- The Washington Times - Tuesday, December 9, 2014

A coalition of powerful liberal groups said Tuesday they may launch a formal campaign urging their hero, Sen. Elizabeth Warren, to seek the White House in 2016, adding more intrigue to the party’s presidential primary process and casting doubt on the popular narrative that Hillary Rodham Clinton will cruise to the Democratic nomination.

MoveOn.org announced plans to poll its 8 million members on whether they want to see Mrs. Warren, Massachusetts Democrat, mount a presidential bid. Pending the results of that vote, the organization says it may roll out a formal “draft Warren” campaign that would include offices and staff in key early presidential primary states such as Iowa and New Hampshire.

Just a few hours later, the progressive PAC Democracy for America said that if MoveOn members support a Warren bid, they too will support an effort encouraging the freshman senator to enter the 2016 race.

Liberal enthusiasm around Mrs. Warren is nothing new: For years, progressives have embraced her as the leader of a populist wing in the Democratic Party that promotes an expansion of entitlement programs such as Social Security, more regulations on Wall Street and other issues.

But Tuesday’s announcement is the biggest indication to date that liberals want to see Mrs. Warren move beyond simply being a progressive leader and toward becoming the party’s standard-bearer in the next presidential cycle.

“There is too much at stake to have anything other than our best candidates in the debate,” said Ilya Sheyman, executive director of MoveOn.org Political Action. “We are prepared to show Senator Warren she has the support she needs to enter — and win — the presidential race.”

A Warren campaign would complicate Mrs. Clinton’s path toward the Democratic nomination, which at one point seemed to be a certainty.

Mrs. Clinton still polls far ahead of all potential rivals — including Mrs. Warren, Vice President Joseph R. Biden, Maryland Gov. Martin O’Malley and others — in surveys of overall Democratic voters, but among the passionate progressive wing, her support is much weaker.

Last month, Democracy for America released the results of a poll asking its members which candidates they want to see run for president in 2016. Mrs. Warren was the clear winner, getting votes from 42 percent of the group’s members.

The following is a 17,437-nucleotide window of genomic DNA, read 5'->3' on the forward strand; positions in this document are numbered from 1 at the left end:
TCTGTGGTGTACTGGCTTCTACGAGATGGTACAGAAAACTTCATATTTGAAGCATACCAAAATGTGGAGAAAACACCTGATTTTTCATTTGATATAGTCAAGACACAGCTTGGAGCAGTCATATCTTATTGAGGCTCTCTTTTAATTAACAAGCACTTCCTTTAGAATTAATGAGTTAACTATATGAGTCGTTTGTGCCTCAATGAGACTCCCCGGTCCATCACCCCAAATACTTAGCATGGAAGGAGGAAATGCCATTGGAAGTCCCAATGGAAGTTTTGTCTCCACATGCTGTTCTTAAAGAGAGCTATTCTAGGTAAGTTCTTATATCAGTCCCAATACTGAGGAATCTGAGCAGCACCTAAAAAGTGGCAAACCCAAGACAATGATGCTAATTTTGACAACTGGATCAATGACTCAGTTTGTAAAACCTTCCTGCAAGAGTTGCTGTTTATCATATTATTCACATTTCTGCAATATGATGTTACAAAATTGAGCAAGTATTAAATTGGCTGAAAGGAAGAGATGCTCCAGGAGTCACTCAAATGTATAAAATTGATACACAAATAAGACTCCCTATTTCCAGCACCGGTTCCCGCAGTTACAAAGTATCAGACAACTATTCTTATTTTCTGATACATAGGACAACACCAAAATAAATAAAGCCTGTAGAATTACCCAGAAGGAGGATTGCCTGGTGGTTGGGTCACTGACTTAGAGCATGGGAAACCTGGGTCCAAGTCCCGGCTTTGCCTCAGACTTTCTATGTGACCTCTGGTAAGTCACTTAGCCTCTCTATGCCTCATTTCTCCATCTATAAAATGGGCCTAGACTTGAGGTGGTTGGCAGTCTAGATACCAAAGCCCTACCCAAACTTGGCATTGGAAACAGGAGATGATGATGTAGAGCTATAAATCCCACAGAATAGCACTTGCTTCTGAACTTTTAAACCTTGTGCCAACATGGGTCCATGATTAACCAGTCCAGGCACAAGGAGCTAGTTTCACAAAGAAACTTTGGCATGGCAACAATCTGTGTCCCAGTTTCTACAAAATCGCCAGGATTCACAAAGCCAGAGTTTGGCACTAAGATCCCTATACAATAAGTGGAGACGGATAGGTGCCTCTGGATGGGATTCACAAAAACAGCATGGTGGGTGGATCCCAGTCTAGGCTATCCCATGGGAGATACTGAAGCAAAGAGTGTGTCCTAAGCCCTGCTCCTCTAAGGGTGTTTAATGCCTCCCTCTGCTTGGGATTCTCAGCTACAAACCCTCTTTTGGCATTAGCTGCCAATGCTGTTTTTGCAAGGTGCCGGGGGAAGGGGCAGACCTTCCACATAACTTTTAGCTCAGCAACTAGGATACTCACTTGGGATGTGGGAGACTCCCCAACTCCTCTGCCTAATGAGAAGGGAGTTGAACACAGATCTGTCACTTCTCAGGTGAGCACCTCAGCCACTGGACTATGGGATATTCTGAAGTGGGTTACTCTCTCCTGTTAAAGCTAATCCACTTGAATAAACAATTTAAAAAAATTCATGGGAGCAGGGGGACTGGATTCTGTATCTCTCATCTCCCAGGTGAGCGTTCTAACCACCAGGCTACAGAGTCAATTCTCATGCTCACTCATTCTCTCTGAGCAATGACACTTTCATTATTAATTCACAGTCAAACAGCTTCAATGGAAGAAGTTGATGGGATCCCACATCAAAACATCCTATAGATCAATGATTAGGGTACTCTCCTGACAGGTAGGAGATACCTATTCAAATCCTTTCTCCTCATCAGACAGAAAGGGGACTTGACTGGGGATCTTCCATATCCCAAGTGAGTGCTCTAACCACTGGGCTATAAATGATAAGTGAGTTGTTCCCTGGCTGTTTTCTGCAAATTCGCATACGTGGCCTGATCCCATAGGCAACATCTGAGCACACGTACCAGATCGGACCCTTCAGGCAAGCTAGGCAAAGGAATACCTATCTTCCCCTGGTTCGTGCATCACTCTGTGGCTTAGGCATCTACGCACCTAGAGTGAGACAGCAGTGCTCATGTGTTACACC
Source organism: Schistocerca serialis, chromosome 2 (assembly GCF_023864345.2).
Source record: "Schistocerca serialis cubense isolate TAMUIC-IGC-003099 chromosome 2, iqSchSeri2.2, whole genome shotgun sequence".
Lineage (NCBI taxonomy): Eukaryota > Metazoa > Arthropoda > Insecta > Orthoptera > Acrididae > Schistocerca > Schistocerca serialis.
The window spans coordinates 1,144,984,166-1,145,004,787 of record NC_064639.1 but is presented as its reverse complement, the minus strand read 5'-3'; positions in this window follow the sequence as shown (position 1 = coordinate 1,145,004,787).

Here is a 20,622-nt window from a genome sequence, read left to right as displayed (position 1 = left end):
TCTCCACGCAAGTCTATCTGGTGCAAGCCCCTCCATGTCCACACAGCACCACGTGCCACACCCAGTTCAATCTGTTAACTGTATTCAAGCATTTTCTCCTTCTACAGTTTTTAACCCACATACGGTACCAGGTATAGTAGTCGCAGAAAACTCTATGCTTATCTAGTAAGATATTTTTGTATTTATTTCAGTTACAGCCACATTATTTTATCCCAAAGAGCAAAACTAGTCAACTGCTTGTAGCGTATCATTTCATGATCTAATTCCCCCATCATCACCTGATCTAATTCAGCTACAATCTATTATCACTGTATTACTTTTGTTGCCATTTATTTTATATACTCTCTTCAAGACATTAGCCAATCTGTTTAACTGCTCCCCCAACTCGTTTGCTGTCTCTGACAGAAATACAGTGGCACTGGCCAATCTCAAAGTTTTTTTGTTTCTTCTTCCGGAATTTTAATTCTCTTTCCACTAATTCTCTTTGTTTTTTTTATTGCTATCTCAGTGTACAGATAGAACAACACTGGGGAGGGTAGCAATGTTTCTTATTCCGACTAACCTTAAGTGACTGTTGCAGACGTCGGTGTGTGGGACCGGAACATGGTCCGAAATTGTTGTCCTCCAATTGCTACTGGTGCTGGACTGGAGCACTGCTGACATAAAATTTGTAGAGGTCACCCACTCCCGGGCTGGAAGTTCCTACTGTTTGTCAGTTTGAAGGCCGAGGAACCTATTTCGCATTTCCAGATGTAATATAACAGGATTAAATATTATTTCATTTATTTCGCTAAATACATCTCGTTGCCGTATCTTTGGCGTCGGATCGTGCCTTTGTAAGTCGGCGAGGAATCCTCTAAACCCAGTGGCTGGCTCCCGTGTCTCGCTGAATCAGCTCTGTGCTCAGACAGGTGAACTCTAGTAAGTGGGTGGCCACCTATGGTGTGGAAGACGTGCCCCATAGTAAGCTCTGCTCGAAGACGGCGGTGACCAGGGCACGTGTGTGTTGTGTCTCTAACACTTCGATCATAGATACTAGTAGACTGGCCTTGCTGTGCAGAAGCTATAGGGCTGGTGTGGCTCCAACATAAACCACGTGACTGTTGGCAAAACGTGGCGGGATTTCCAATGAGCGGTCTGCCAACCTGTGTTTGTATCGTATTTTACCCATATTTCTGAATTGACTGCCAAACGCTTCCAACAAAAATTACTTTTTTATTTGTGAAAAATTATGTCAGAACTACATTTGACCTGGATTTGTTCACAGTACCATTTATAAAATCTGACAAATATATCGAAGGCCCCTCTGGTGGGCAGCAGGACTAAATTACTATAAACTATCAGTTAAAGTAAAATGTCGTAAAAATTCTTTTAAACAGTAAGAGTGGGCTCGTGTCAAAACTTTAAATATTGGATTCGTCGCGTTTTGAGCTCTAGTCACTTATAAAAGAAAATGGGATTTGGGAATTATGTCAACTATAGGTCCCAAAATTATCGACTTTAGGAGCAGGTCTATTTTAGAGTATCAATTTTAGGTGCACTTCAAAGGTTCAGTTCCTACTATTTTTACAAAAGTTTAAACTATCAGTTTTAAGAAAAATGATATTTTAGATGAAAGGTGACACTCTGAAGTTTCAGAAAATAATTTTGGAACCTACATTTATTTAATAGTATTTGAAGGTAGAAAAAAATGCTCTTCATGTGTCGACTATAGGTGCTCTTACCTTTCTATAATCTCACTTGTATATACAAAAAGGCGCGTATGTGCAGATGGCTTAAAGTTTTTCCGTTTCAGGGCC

Mrs. Clinton came in third, with 23 percent, also trailing Independent Sen. Bernard Sanders of Vermont, with 24 percent.

“Washington consultants can spout off a dozen reasons why Elizabeth Warren shouldn’t run, but none of that Beltway blather means a thing next to this one simple truth: The Democratic Party and our country desperately need Warren’s voice in the 2016 presidential debate,” Democracy for America Executive Director Charles Chamberlain said Tuesday. “Senator Warren has deep grass-roots support, an unwavering populist progressive vision and the fearless fighting spirit needed to win the support of Democrats, independents and Republicans. And that’s why, pending the results of MoveOn’s vote, we will ask DFA members to support our plans to join the emerging Draft Warren effort.”

Some Republicans also are eager for a Warren candidacy, but for very different reasons. They suggest that the Massachusetts Democrat holds such liberal views that, if she runs, the GOP would easily secure the White House in two years.

“Please, God, let us have Elizabeth Warren,” former Arkansas Gov. Mike Huckabee told Fox News last month. “Look, I think she’s a very passionate person, and I respect her because I think she has the courage to speak her convictions. I just think her convictions don’t sync with most of America. But I do respect that fact that she comes out and says something, and she’s not so handled and scripted. That’s refreshing.”

Mr. Huckabee, who effectively finished second in the 2008 Republican presidential primaries, went on to say that with Mrs. Warren as their nominee, Democrats would suffer a defeat on the scale of South Dakota Sen. George McGovern’s loss in 1972.

In that election, incumbent President Richard M. Nixon carried 49 states in a blowout win over McGovern.

• David Sherfinski can be reached at dsherfinski@washingtontimes.com.

• Ben Wolfgang can be reached at bwolfgang@washingtontimes.com.

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